• 13. Water Quality Is there a problem…where is it experienced…?  Local ecological impacts  Distal ecological, social & economic impacts
  • 14. Water Quality Is there a problem…where is it experienced…?  Local ecological impacts  Distal ecological, social & economic impacts  Raw drinking water impacts WFD: Article 7 “…avoid deterioration in [water] quality to  reduce the level of purification treatment  required in the production of drinking water.”
  • 15. Water Quality – point sources The contribution of point sources of pollution  Variety of different pollutants  Many different sources  Varying contributions in different locations
  • 16. Water Quality – point sources Point sources of pollution – a lot has already been done…. Clean Sweep Clean Sweep is South West  Water's £2 billion project to  transform the South West  Region’s bathing waters and  sewerage network.  £63 million in Plymouth  The Plymouth Urban  Diffuse Pollution Project EA, PCC and SWW working to  improve water quality at  Plymouth Hoe by identifying  and fixing point sources.
  • 17. Water Quality – diffuse sources Contribution of pollution from diffuse sources in the catchment Nutrients  • Phosphorus compounds • Nitrates/Nitrites • Ammonia compounds Physico‐chemistry • Dissolved oxygen • Colour • Turbidity / suspended solids • Smell & taste Microbiology • Faecal indicator organisms (FIO) • Other bacteria • Cryptosporidium spp. • Algae Pesticides • Acid herbicides • Neutral herbicides • Insecticides
  • 18. Water Quality – diffuse sources A well established toolbox of measures to reduce rural diffuse pollution
  • 19. Water Quality – diffuse sources A well established toolbox of measures to reduce rural diffuse pollution
  • 20. Water Quality – diffuse sources Identifying land most likely to having an  impact on water quality:  opportunity  Soil hydrology & condition • Run‐off risk • Leaching risk  Topography (i.e. slope)  Hydrological connectivity  • Proximity to watercourse • Flood plain • Surface & sub‐surface flow accumulation  Land cover  • Natural habitats (wetland, woodland or peatland) • Farmed land (tillage or permanent grass)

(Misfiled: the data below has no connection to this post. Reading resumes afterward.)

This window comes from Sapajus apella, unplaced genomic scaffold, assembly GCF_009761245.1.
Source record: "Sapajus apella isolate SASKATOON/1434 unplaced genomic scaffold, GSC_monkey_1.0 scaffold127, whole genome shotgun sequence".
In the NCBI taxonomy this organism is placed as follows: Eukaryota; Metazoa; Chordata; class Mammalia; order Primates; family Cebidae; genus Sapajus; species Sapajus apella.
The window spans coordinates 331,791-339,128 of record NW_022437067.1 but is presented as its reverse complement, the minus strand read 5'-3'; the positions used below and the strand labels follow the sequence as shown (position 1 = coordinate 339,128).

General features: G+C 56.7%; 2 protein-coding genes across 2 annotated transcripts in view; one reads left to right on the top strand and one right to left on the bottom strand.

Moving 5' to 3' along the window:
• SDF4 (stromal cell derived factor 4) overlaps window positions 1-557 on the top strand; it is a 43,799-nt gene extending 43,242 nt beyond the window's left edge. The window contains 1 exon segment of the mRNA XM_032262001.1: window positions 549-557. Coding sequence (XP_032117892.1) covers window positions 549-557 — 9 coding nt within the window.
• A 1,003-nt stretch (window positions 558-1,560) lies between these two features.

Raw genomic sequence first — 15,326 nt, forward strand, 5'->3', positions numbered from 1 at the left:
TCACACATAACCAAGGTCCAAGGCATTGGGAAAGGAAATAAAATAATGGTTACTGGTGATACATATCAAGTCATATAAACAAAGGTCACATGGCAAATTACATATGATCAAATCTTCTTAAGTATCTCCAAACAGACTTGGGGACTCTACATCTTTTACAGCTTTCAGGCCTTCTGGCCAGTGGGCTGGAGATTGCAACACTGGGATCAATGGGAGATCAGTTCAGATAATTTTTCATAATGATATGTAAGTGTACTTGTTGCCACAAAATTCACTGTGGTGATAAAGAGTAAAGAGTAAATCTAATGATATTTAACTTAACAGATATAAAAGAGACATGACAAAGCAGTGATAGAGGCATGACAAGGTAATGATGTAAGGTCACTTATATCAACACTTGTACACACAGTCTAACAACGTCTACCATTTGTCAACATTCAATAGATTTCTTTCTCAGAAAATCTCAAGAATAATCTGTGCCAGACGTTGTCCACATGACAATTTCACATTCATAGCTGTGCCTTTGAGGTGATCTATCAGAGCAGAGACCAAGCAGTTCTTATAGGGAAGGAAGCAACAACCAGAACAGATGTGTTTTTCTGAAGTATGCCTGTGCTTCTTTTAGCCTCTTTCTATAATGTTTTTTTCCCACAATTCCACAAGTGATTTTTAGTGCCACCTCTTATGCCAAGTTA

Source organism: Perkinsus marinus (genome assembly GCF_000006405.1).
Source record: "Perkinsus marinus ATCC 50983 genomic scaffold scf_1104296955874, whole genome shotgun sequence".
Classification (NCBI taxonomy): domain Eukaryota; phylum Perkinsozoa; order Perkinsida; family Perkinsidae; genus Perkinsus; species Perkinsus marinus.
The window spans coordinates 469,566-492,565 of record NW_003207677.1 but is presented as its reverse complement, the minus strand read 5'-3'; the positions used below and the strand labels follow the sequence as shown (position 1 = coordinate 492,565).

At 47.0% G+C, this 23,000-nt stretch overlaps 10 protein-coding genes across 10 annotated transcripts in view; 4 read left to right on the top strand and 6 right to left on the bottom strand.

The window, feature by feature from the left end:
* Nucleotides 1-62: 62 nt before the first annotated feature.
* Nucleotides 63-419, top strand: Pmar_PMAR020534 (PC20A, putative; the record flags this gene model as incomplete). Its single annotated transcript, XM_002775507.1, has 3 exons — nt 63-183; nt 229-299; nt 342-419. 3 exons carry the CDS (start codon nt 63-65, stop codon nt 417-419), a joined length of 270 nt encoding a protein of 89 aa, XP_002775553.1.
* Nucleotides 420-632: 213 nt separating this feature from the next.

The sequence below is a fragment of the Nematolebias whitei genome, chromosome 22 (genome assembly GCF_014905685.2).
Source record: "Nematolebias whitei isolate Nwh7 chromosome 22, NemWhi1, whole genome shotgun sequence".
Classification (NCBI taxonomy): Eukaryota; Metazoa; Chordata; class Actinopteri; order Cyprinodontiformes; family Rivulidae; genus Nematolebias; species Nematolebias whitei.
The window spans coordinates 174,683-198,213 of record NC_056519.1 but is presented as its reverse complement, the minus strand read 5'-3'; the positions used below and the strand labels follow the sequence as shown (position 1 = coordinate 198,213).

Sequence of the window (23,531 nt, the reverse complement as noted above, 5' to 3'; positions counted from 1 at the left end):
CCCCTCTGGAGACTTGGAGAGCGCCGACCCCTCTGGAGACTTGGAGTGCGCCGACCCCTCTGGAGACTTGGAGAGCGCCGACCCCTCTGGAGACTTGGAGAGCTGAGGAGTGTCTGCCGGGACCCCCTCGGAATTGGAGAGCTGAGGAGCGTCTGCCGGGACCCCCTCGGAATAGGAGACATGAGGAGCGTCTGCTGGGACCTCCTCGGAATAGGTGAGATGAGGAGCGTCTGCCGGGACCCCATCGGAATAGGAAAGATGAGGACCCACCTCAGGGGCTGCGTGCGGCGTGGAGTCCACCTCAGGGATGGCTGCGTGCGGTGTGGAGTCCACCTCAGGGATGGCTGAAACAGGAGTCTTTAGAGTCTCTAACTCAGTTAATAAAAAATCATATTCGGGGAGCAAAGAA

• 21. Water Quality – diffuse sources Identifying land most likely to having an  impact on water quality:  opportunity  Soil hydrology & condition • Run‐off risk • Leaching risk  Topography (i.e. slope)  Hydrological connectivity  • Proximity to watercourse • Flood plain • Surface & sub‐surface flow accumulation  Land cover  • Natural habitats (wetland, woodland or peatland) • Farmed land (tillage or permanent grass)
  • 22. Water Quality – diffuse sources Current funding & activities specifically working to improve water quality –
  • 23. Developing a shared understanding The Ecosystem Services Working Groups (1 – 5) Water Quality: The provision of clean water into the aquatic environment for the benefit of river ecosystem  health, recreational safety and drinking water supply. Water Quantity: The regulation of water movement in the landscape to ensure that base‐flows are  maintained and to reduce the risk of flooding. Space for Wildlife: The protection and enhancement of functional networks of habitat to support healthy  wildlife populations and biodiversity at a landscape scale. Carbon Sequestration: The regulation of carbon dioxide and other greenhouse gases through land management. Recreation, Leisure & Culture: The provision of accessible spaces and resources for recreation, leisure and cultural  activities and to increase health and wellbeing. A participatory stakeholder‐led approach… 
  • 24. Water Regulation (base‐flows) Is there a problem…where is it experienced…?  Base‐flows – during periods of low rainfall • Drinking water • Ecological health • Dilution of pollution • Hydropower
  • 25. Water Regulation (base‐flows) Is there a problem…where is it experienced…?  Base‐flows – during periods of low rainfall • Drinking water • Ecological health • Dilution of pollution • Hydropower 1. Climate Change